There are a number of steps you can take to determine if you are affected. They include:
- Visiting the Equifax website www.equifaxsecurity2017.com.
- Visiting the website of credit report companies including Equifax, Experian, and TransUnion. One site you can access for all credit reports is annualcreditreport.com. Check for any account activity that could be associated with an identity theft.
- Visiting IdentityTheft.gov to learn what to do.
- Freezing your credit accounts. This will make it more difficult for someone to open up an account in your name.
- Checking your existing credit and bank accounts frequently for changes you don’t recognize.
- Placing a fraud alert on your credit accounts. This would warn creditors that your identity has been stolen and obligate them to find out that the person seeking credit under your name is truly you.
- Filing your taxes early before someone who has stolen your identity does. This could prevent someone who has your social security number from getting your tax refund.
Retirees Should Take Some Extra Precautions
People who have retired should have additional concerns. For example, financial advisors suggest that freezing their accounts makes sense for retirees. However, they counsel that fraud alerts are worthless. They argue that too much time has past since the breach giving a thief enough of an opportunity to empty a bank account or influence a person’s credit account. So, a fraud alert would be too late.
These advisors note that if a retiree had relied on a comprehensive fraud and identity theft monitoring service like LifeLock, then he or she would have been notified of the breach and the service would take steps to protect his or her identity.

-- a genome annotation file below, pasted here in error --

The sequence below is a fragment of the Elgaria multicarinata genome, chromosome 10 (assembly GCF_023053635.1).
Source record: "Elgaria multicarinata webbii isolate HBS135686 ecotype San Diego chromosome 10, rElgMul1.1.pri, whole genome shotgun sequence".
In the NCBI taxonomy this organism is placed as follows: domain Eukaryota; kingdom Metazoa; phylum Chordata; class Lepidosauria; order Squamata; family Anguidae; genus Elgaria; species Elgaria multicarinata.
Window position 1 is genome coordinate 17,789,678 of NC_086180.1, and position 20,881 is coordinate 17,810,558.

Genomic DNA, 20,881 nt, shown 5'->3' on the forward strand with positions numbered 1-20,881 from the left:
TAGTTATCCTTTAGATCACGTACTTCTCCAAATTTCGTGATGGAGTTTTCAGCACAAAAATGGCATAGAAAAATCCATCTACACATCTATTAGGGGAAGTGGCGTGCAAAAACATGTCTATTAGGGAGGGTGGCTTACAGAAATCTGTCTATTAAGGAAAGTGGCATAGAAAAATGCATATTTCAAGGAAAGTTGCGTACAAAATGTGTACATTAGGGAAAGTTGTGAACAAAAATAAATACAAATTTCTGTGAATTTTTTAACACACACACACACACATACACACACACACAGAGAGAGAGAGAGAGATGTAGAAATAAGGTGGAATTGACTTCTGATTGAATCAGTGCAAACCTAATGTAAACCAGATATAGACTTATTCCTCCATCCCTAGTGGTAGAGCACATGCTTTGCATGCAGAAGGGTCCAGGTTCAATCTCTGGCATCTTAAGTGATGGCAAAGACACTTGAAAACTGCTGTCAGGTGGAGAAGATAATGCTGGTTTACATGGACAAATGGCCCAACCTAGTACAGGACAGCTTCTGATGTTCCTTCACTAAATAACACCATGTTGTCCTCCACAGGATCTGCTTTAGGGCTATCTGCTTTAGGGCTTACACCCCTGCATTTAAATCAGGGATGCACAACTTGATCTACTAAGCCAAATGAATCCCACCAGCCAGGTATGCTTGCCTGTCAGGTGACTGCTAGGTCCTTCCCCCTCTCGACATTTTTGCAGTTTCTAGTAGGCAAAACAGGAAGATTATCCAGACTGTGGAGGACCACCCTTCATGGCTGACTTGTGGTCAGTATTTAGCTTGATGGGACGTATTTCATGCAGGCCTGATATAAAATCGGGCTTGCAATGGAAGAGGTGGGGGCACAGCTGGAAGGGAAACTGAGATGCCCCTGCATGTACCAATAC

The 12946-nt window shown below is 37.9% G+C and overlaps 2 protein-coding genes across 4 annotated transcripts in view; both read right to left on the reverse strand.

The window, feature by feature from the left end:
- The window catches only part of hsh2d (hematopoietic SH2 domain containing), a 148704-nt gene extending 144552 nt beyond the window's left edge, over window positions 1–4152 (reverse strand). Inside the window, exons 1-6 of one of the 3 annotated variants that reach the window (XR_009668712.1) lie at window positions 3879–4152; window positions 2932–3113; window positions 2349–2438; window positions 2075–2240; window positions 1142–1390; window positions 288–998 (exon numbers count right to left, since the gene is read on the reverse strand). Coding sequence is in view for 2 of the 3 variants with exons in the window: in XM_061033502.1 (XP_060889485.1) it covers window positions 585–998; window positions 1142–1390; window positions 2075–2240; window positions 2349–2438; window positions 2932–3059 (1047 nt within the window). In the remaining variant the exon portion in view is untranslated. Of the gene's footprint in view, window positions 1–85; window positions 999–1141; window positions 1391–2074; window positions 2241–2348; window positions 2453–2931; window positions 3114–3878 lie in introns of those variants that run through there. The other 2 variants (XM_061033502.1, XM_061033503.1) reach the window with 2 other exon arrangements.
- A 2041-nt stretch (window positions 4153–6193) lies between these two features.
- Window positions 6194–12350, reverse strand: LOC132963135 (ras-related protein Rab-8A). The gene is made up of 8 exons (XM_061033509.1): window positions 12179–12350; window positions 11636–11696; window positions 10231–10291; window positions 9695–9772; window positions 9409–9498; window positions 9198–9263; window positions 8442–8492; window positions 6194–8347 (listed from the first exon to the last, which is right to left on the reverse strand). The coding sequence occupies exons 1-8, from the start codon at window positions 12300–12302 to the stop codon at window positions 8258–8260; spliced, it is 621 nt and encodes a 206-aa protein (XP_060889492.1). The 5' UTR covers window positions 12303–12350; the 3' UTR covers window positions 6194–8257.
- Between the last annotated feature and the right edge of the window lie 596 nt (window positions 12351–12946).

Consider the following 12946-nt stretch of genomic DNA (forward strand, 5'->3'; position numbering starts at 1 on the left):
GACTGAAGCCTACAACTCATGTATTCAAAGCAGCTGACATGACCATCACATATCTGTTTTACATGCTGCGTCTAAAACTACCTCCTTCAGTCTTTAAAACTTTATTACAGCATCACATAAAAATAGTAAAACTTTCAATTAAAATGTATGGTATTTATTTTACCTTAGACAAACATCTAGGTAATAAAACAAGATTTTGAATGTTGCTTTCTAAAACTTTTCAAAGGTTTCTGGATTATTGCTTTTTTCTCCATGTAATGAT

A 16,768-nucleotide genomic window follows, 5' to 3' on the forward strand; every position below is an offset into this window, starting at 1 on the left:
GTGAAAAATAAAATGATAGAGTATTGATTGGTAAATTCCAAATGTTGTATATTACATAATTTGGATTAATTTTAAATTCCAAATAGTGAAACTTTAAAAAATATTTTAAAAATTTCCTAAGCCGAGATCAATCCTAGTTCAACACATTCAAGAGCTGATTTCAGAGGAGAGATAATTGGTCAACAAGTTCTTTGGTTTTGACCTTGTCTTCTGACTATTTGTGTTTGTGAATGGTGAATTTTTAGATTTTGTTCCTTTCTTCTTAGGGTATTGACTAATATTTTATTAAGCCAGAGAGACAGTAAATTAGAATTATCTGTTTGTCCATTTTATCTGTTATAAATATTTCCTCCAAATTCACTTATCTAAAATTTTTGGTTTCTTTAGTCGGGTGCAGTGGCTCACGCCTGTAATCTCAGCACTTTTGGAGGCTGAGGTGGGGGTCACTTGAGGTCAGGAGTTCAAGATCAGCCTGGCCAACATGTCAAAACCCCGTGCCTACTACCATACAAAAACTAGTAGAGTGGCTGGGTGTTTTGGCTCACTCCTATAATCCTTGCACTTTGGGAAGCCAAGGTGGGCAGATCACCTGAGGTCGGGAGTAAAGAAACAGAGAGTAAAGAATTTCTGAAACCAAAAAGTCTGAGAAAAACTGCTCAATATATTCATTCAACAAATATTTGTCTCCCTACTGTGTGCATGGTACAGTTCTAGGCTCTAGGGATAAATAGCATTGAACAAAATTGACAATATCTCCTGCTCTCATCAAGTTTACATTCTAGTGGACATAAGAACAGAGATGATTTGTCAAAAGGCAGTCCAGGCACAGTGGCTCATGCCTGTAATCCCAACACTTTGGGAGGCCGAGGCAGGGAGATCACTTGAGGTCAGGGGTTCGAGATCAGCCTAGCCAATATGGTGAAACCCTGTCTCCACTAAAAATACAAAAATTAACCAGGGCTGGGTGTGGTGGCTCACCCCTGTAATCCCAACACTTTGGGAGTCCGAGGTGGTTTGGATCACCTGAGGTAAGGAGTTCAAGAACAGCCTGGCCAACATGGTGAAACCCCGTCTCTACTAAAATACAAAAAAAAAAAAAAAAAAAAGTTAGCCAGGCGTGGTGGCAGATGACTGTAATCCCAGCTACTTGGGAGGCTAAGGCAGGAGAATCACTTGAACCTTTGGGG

Identity theft monitoring companies offer a daily analysis of all of a retiree’s accounts including bogus credit reports concerning fraudulent transactions from opening new, unauthorized accounts to evidence of identity theft on the dark web. The dark web is a network of Internet sites that require special software, configuration or authorization to gain access. It is often used by people with nefarious intent to sell and purchase personal information that can result in identity theft.
Those in the know concerning identity theft also encourage retirees who may have been victims in the Equifax breach to check and then closely monitor their social security account. Retirees should be aware that identity thieves could contact the Social Security Administration and change your account’s address so that benefits are sent to them.
You can read more about the timeline of recent cyber attacks made on Equifax, as well as the affects the breach may have on you and your personal information. If you’d like to speak with a lawyer about the data breach and what you can do beyond the steps outlined above, the Eichholz Law Firm can help. Please contact our offices in Savannah, Atlanta, and Madison for more information.